Abram Shulsky At The American Interest: ‘Liberalism’s Beleaguered Victory’
‘However varied they are, these counter-ideologies generally share a sense that liberalism’s protection and privileging of individual self-interest as opposed to the common good (however defined) makes it ignoble; potentially or actually unjust; and chaotic or anarchic and hence ultimately weak. This sensibility is evident in the pejorative meaning of the term “bourgeois”: someone who is so immersed in the pursuit of petty material concerns that he is blind to both nobility of soul and the claims of social justice.’
Interesting read, and some points well taken about China, Russia, even Germany, which have incentives to reject certain aspects of liberalization. It may have always been a little alien to them (addition: yes, even the Germans).
I’m guessing the views represented in the article could lead to a view that liberalism will need to continue its appeal and activity in the Muslim world, and that it still is THE global force to be reckoned with, from individual rights to Western Statecraft to more open markets to technological advancements to a host of other ideas and influences. Resistance may not be futile, but even a non-ideological retreat into the mosque, nature, the monastery, etc. may not be enough to resist at least some liberalizing influences.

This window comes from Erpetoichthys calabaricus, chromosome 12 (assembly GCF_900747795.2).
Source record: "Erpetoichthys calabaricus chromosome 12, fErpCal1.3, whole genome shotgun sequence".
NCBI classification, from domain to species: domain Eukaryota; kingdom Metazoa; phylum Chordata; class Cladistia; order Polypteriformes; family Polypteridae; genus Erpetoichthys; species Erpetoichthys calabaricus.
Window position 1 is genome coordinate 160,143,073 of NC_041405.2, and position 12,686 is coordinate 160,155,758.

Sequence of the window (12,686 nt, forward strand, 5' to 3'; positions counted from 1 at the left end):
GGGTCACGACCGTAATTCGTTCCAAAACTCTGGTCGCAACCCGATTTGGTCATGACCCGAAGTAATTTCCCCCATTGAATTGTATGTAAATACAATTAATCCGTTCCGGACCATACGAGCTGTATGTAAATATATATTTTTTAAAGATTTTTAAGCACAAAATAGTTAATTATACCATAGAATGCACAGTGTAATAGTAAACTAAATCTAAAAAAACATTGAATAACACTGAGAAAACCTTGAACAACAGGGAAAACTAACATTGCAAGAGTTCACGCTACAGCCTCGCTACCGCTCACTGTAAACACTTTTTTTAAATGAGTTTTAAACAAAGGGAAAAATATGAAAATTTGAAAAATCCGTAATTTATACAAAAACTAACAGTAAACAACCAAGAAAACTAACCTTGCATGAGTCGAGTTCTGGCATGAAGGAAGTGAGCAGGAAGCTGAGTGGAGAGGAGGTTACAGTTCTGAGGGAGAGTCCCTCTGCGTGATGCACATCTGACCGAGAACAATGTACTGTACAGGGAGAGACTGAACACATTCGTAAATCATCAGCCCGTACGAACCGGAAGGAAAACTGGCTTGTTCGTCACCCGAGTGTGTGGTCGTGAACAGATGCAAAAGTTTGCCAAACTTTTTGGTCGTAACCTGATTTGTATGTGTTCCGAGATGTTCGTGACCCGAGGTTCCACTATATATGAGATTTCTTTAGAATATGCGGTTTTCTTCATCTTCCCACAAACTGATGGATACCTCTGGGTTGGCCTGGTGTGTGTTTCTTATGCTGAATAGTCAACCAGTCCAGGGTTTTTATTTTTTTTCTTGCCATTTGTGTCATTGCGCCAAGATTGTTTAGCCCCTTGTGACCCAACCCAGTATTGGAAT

Ideologically and policy-wise, such thinking can lead to support for, well, more Westernization and liberalism, meaning anything from a defense of trade-routes and American security interests to neo-conservative military intervention as in Iraq to humanitarian peace activism and global human rights secular one-worldism, which often gets our military involved at some point.
A.E. Stallings has a piece about the Parthenon’s frieze:
‘It is consistent with the conventions of Greek temple art for a frieze to depict a foundational myth of the city and her cults. To me, Connelly’s theory is attractive and plausible, and is backed by a considerable breadth and depth of scholarship—archaeological, visual, and textual. Not everyone will be persuaded, and the absolute certainty of the author will be off-putting to some; but her ideas cannot be dismissed out of hand.’
Looking back towards the classics, or through our lenses and language, platforms and theories, interests and passions:
A poem by Stallings:
The mistake was light and easy in my hand,
A seed meant to be borne upon the wind.
I did not have to bury it or throw,
Just open up my hand and let it go.
The mistake was dry and small and without weight,
A breeze quickly snatched it from my sight,
And even had I wanted to prevent,
Nobody could tell me where it went.
I did not think on the mistake again,
Until the spring came, soft, and full of rain,
And in the yard such dandelions grew
That bloomed and closed, and opened up, and blew